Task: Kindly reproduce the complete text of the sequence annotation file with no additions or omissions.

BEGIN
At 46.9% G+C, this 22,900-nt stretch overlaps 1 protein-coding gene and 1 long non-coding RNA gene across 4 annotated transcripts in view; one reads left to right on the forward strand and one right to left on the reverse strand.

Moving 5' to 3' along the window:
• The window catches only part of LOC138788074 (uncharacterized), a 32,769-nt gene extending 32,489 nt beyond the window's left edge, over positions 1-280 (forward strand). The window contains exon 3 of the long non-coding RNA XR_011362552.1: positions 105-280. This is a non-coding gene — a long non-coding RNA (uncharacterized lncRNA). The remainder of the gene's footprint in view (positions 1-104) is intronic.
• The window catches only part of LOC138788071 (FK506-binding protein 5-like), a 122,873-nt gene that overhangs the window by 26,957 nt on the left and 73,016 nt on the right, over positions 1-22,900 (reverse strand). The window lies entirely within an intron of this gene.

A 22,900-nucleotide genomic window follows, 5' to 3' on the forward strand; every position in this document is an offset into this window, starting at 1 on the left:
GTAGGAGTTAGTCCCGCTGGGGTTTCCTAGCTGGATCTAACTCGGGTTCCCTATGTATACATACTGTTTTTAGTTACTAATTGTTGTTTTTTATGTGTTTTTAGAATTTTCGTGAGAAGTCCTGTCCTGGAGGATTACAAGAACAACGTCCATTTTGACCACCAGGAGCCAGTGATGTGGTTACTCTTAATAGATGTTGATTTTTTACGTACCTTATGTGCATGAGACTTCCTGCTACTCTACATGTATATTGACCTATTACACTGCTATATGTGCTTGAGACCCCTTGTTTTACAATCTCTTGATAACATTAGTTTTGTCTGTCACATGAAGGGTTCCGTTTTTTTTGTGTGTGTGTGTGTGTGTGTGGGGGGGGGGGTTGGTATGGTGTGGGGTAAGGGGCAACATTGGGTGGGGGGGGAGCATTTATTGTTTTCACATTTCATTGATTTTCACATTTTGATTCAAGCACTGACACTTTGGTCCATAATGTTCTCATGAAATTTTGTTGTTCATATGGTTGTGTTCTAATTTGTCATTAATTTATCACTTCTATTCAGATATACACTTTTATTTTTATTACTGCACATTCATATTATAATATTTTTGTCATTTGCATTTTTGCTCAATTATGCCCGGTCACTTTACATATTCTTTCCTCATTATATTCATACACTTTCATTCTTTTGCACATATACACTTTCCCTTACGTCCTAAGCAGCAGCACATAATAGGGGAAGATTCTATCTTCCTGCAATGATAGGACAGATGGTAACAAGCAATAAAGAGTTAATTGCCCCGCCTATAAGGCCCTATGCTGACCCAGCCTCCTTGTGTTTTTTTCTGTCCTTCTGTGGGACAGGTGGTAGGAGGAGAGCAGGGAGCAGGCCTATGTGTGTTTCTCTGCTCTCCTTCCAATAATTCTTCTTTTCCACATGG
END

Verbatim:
At 46.9% G+C, this 22,900-nt stretch overlaps 1 protein-coding gene and 1 long non-coding RNA gene across 4 annotated transcripts in view; one reads left to right on the forward strand and one right to left on the reverse strand.

Moving 5' to 3' along the window:
• The window catches only part of LOC138788074 (uncharacterized), a 32,769-nt gene extending 32,489 nt beyond the window's left edge, over positions 1-280 (forward strand). The window contains exon 3 of the long non-coding RNA XR_011362552.1: positions 105-280. This is a non-coding gene — a long non-coding RNA (uncharacterized lncRNA). The remainder of the gene's footprint in view (positions 1-104) is intronic.
• The window catches only part of LOC138788071 (FK506-binding protein 5-like), a 122,873-nt gene that overhangs the window by 26,957 nt on the left and 73,016 nt on the right, over positions 1-22,900 (reverse strand). The window lies entirely within an intron of this gene.

A 22,900-nucleotide genomic window follows, 5' to 3' on the forward strand; every position in this document is an offset into this window, starting at 1 on the left:
GTAGGAGTTAGTCCCGCTGGGGTTTCCTAGCTGGATCTAACTCGGGTTCCCTATGTATACATACTGTTTTTAGTTACTAATTGTTGTTTTTTATGTGTTTTTAGAATTTTCGTGAGAAGTCCTGTCCTGGAGGATTACAAGAACAACGTCCATTTTGACCACCAGGAGCCAGTGATGTGGTTACTCTTAATAGATGTTGATTTTTTACGTACCTTATGTGCATGAGACTTCCTGCTACTCTACATGTATATTGACCTATTACACTGCTATATGTGCTTGAGACCCCTTGTTTTACAATCTCTTGATAACATTAGTTTTGTCTGTCACATGAAGGGTTCCGTTTTTTTTGTGTGTGTGTGTGTGTGTGTGGGGGGGGGGGTTGGTATGGTGTGGGGTAAGGGGCAACATTGGGTGGGGGGGGAGCATTTATTGTTTTCACATTTCATTGATTTTCACATTTTGATTCAAGCACTGACACTTTGGTCCATAATGTTCTCATGAAATTTTGTTGTTCATATGGTTGTGTTCTAATTTGTCATTAATTTATCACTTCTATTCAGATATACACTTTTATTTTTATTACTGCACATTCATATTATAATATTTTTGTCATTTGCATTTTTGCTCAATTATGCCCGGTCACTTTACATATTCTTTCCTCATTATATTCATACACTTTCATTCTTTTGCACATATACACTTTCCCTTACGTCCTAAGCAGCAGCACATAATAGGGGAAGATTCTATCTTCCTGCAATGATAGGACAGATGGTAACAAGCAATAAAGAGTTAATTGCCCCGCCTATAAGGCCCTATGCTGACCCAGCCTCCTTGTGTTTTTTTCTGTCCTTCTGTGGGACAGGTGGTAGGAGGAGAGCAGGGAGCAGGCCTATGTGTGTTTCTCTGCTCTCCTTCCAATAATTCTTCTTTTCCACATGG